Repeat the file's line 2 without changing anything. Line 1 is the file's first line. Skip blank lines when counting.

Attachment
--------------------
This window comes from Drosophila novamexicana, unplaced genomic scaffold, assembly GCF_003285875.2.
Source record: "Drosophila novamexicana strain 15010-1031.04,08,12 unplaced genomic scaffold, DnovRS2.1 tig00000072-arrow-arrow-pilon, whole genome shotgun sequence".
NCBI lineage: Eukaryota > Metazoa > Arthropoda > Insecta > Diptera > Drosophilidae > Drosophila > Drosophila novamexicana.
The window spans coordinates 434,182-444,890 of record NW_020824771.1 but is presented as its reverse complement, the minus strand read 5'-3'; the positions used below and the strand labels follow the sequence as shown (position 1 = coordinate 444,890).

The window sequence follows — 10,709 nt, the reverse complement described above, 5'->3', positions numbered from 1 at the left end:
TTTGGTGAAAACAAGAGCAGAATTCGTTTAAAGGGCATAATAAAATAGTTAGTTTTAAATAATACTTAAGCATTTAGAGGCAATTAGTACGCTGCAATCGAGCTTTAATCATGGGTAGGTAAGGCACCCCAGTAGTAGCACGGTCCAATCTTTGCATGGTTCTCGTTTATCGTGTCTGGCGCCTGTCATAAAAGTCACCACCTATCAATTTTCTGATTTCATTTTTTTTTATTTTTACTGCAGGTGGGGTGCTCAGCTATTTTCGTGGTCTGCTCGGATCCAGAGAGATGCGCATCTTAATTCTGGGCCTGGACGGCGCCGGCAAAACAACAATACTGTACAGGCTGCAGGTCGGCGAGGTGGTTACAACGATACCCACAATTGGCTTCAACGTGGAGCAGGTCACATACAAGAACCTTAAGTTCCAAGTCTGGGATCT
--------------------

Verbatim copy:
Source record: "Drosophila novamexicana strain 15010-1031.04,08,12 unplaced genomic scaffold, DnovRS2.1 tig00000072-arrow-arrow-pilon, whole genome shotgun sequence".